11. 15 pts to the team whose ERA was lower (LAD - 15)
12. 12 pts to the team that has been in postseason most recently or
went further (CHC - 12)
13. 12 pts to the team that won season series (LAD - 0)

CHC - 86, LAD - 67


Secret Sauce:

Chicago (19) over Los Angeles (52)


Philadelphia Phillies vs. Milwaukee Brewers



Both of these teams closed strong to leave the Mets on the outside looking in. Sabathia didn't have much left when the Indians got to the ALCS last year, and the Brewers are going to go as far as he can take them.

Objective rankings



1. 1 pt to the lead team for each half-game in the standings (PHI - 4)
2. 3 pts to the team that scored more runs (PHI - 3)
3. 14 pts to the team with fewer doubles (PHI - 14)
4. 12 pts to the team with more triples (PHI - 12)
5. 10 pts to the team with more home runs (PHI - 10)
6. 8 pts to the team with the lower team batting average (MIL - 8)
7. 8 pts to the team that committed fewer errors (PHI - 8)
8. 7 pts to the team that turned more double plays (MIL - 7)
9. 7 pts to the team that walked more batters (PHI - 7)
10. 19 pts to the team that had more shutouts (PHI - 19)
11. 15 pts to the team whose ERA was lower (MIL - 15)
12. 12 pts to the team that has been in postseason most recently or
went further (PHI - 12)
13. 12 pts to the team that won season series (PHI - 12)

PHI - 113, MIL - 30


Secret Sauce:

Milwaukee (38) over Philadelphia (40)


Picks



I want to reiterate my fundamental position that a 5-7 game series tells you nothing about the relative virtues of the competing teams. I'd expect the significantly better team to win 3 of 5 significantly less than 100% of the time. Either team could win this series. Either team could lose this series. Either team could sweep this series. That goes for all the rest of them, too.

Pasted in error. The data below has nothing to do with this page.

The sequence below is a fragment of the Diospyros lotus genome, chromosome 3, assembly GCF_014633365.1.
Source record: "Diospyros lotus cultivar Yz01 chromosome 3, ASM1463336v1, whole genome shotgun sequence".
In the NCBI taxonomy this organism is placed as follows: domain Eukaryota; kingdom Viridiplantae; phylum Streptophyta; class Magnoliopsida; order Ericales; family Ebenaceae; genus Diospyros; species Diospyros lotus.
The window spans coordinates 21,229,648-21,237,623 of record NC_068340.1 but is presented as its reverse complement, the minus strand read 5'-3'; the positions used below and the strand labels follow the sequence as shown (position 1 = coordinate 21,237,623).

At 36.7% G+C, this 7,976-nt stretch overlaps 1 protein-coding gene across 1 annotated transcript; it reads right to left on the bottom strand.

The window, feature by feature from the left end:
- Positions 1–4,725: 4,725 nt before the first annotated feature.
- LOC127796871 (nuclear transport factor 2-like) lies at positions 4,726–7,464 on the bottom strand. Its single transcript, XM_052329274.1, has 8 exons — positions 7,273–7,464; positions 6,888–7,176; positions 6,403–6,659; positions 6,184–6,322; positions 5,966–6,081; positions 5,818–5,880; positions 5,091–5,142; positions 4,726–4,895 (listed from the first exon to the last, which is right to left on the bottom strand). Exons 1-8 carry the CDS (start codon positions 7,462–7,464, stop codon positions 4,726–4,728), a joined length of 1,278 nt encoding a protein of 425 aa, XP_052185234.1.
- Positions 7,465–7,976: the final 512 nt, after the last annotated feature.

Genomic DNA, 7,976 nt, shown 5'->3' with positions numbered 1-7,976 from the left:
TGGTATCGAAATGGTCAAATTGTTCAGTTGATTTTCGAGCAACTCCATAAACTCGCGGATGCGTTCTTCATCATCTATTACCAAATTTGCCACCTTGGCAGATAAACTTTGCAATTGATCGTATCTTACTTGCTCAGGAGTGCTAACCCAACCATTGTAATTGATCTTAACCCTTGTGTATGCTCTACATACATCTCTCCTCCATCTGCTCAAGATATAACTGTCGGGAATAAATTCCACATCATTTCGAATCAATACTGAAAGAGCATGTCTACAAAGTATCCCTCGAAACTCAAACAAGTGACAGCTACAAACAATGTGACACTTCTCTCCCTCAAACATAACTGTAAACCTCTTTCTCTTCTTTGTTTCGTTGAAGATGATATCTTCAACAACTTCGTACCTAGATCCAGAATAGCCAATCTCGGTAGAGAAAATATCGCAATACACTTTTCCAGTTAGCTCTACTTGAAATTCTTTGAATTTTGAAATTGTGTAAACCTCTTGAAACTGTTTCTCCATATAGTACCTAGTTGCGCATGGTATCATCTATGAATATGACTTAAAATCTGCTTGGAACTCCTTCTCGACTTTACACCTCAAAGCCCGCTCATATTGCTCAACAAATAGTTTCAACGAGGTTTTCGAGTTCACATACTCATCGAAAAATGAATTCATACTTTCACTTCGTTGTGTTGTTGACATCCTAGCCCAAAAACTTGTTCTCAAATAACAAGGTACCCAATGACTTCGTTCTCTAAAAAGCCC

ATCHIASS

My baseball pundit contract requires, though, that I make predictions. This enables me to gloat about things I get right. Anything I get wrong, well, there are sure to be mitigating circumstances that we'll enable me to claim victory on them, too. ;-) (In that sense, it's kind of like the Hitchhiker's Guide to the Galaxy - in any cases where my predictions differ from actual reality, it's reality that's got it wrong...)

So here they are - the Lyford predictions for the ALDS and NLDS Series:

Boston over Los Angeles of Anaheim
Tampa Bay over Chicago
Philadelphia over Milwaukee
Chicago over Los Angeles


("Three favorites and your hometown team? Going way out on a limb, there, huh?" To which I respond, "Hey, I just calls 'em the way I sees 'em...")





* - Why do they look at "components" of run-scoring? Because there is so much "luck" involved in the game. A pitcher who strikes out three batters in an inning in which he allows three walks and a home run may give up 1, 2, 3 or 4 runs. For the offense, the HR and walks are all good outcomes of the pitcher/batter confrontation, the strike outs are bad outcomes, but the order in which they occur is critical to their applied value. Every good outcome has an inherent value. A walk puts a runner on base, makes a pitcher throw more pitches and gives another batter a chance to hit. Whether the inherent value contributes to any actual or applied value depends on order.

The same thing applies to teams as well. A team that scores 4 runs 3 times and 2 runs 3 times in a six game stretch, while allowing 3 runs three times and five runs three times might be 3-3 or 6-0. It's all about scoring big runs when your pitchers aren't pitching well, and pitching well in games when you aren't scoring much. To the extent that teams have shown that tendency or "ability," it's not consistent year-to-year, or even

Having accepted that, the way we look at players and teams hinges on a mindset.

  • A: Some players/teams are inherently "clutch," that is, they demonstrate a repeatable ability to perform better in "key" situations, and therefore produce results which exceed the value expected from the components pieces of their offensive events, or runs scored and runs allowed.

  • B: Everyone who makes it to the Major Leagues has had to perform in clutch situations many times, and has demonstrated an ability to perform in situations of mental stress. There are no players who have demonstrated a statistically significant repeatable ability to increase their performance in "key" situations. Therefore, there is no need to discard the null hypothesis, which is that team and player results are built upon a foundation of raw performance, and vary according to a certain amount of "luck."


I hold with position B.